We saw flying kicks, tire irons, fistfights, sticks -- it was like a scene from a Western street fight, with the sun setting over to the west. The Angels were in control. They smashed a few bikes, and somehow got together a small pile of tires from the Hessian bikes and lit them up. The fire, and the clouds of black rubber smoke, rose high up over the desert plain.

Then, way down by the horizon line, about four miles away, we saw a little oscillating red light. It was a pick up truck with a tank of water mounted in back. It had a little siren, too, that made it sound sort of like an ice cream truck. It headed down the highway, and finally turned down the dirt drive leading to the ranch. We could hear the tires grind to a halt on the gravel, and the door open up, and standing in front of about a dozen bikers was this enormous, blonde-haired man, wearing suspenders, a plaid shirt, and a chin which we could even tell from two hundred yards away was cleft as though by an axe helve. He looked like Paul Bunyan.

He smiled at the bikers, turned on his hose, and doused the pile of flaming tires. In about ten minutes the fire was out, and he said

62


goodbye, hopped back in his truck, and drove away.

It was an astounding performance, a triumph of a tiny water hose and a man of peace and great size over the armies of the night.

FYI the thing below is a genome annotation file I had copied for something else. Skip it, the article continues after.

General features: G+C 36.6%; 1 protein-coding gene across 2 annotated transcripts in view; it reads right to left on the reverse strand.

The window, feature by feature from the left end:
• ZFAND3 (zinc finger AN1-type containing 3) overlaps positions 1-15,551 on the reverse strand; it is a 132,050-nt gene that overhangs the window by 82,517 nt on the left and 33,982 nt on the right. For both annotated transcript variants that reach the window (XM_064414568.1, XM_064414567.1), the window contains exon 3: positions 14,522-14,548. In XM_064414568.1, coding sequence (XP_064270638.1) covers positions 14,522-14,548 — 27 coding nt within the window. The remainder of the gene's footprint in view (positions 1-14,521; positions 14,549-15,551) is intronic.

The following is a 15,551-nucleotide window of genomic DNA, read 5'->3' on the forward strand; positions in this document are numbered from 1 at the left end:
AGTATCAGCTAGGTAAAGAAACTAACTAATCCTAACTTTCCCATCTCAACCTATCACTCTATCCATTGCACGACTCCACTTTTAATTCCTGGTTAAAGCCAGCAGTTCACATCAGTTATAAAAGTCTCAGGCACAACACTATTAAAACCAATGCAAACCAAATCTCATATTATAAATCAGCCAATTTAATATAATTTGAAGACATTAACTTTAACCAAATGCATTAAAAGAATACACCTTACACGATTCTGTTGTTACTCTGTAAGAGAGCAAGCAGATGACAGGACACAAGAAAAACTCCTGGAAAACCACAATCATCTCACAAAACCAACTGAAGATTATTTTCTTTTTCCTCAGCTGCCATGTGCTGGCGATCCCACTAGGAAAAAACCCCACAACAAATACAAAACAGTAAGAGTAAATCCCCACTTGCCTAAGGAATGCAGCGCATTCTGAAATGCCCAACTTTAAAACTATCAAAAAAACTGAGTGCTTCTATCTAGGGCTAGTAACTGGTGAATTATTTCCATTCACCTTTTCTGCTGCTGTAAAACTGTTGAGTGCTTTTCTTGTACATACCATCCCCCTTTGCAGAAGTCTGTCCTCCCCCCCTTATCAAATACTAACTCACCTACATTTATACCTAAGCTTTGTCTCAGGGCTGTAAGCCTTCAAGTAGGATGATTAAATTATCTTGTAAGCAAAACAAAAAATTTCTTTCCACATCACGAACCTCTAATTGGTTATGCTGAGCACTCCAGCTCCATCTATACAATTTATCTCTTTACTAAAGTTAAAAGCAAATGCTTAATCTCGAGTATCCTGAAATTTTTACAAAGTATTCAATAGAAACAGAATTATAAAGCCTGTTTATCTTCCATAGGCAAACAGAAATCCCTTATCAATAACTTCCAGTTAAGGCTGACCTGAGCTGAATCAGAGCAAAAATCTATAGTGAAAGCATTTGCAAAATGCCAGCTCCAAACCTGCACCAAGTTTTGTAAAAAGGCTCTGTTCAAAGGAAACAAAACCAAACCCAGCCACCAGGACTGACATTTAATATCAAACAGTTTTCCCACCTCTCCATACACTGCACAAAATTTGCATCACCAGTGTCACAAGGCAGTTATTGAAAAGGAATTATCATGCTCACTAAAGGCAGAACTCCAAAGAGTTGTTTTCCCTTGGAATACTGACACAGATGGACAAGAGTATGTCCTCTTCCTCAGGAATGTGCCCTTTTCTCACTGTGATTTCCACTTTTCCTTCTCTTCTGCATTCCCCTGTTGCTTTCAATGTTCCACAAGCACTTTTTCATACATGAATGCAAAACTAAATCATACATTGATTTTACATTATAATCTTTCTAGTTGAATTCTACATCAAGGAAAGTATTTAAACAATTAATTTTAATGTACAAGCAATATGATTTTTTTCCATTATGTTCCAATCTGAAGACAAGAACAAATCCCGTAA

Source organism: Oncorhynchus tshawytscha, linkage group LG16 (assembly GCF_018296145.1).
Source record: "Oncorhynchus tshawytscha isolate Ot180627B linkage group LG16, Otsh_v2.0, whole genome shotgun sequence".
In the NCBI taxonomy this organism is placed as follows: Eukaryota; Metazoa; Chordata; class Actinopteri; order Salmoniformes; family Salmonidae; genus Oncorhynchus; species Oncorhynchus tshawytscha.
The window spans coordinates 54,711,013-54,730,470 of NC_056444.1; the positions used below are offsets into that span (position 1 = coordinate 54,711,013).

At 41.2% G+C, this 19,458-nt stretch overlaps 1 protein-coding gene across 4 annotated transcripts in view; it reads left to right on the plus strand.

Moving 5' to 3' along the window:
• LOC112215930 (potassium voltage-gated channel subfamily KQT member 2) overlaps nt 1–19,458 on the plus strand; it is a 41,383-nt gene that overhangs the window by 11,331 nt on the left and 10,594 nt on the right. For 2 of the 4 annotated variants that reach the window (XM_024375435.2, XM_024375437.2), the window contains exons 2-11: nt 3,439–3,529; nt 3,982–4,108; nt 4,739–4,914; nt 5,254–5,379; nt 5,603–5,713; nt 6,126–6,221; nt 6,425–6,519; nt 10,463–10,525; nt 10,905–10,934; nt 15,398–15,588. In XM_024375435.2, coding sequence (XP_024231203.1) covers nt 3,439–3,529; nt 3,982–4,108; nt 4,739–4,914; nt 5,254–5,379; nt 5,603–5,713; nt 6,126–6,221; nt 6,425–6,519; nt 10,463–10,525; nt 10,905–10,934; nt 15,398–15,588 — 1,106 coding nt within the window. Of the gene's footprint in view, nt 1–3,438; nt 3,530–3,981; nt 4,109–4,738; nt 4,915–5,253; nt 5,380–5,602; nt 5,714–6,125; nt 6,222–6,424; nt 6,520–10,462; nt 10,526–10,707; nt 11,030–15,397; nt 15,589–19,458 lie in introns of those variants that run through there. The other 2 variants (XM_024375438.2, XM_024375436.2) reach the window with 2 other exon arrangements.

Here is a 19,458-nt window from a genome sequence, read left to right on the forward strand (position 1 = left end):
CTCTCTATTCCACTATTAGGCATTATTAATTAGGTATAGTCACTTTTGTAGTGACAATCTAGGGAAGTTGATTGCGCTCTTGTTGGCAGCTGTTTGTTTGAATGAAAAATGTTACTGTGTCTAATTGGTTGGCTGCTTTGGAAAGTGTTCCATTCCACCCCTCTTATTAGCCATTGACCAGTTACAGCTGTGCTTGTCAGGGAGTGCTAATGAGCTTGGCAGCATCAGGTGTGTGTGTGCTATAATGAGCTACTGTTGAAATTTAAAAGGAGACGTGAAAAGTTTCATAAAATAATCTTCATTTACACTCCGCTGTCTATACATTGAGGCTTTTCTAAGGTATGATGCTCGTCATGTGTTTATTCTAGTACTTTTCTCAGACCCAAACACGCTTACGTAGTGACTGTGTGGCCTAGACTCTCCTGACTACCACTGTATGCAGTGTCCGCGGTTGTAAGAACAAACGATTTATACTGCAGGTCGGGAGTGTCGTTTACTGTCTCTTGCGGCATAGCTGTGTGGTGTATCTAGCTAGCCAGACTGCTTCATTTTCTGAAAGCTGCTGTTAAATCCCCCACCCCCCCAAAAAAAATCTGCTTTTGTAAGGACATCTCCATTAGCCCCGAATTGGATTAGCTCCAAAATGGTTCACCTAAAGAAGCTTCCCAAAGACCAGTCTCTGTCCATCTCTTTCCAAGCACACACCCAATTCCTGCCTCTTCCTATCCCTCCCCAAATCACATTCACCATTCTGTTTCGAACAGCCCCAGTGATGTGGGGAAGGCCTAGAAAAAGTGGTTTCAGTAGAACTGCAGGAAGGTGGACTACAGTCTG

Manson's group was gone in the morning. They had packed up their black school bus and toddled off to their next destination. My recollection of them was that, for that day and that place, they seemed like OK neighbors.

Camping on the Faultline As spring drew closer to 1969, rumors began circulating -- in the commune, at the book shop, on the street. A prophet named Edgar Cayce predicted that a earthquake would occur on Good Friday of that year, and it would wreak cataclysmic destruction on California. This rumor was repeated everywhere -- no one I knew knew which of Cayce's books it actually appeared in -- yet the corroboration from conversation to conversation was remarkable.

Rennie was the only person in our group who was scared at first. But since the other three of us were all in love with Rennie to one degree or another, and since we were all smoking pot and were extremely susceptible to frightening ideas, we began to invest in the principle of destruction as well. The capper came one night in March, when a traveling psychotic named Jedediah stopped at our fires, and told us, with dramatic, unblinking, unhumorous intensity, that he had seen a vision of our tattered paradise disappearing under the blue-capped waves of the Pacific.

We were stoned to the gills when he made this prediction, and we were never quite sensible on the subject again. I gave my notice to Pickwick. Rennie and Michael packed up our things -- stereo, records, 63


clothes, guitar. Robert finished up at the ocean-in-a-bottle factory, then the two of us went to U-Haul and rented a van for the upcoming weekend. Thursday morning we loaded everything up and drove east to the Joshua Tree National Monument.

We camped along a stony outcropping a stone's throw from the Chicken Ranch -- we didn't want to be there in case bikers returned, or another group like Manson's. We put up a lean-to shelter of some tent stakes and bed sheets, and crouched next to rocks through the afternoon. At night we started a fire, sang songs, and speculated on the time that the earthquake would occur, whether we would be able to hear it from 150 miles away, etc.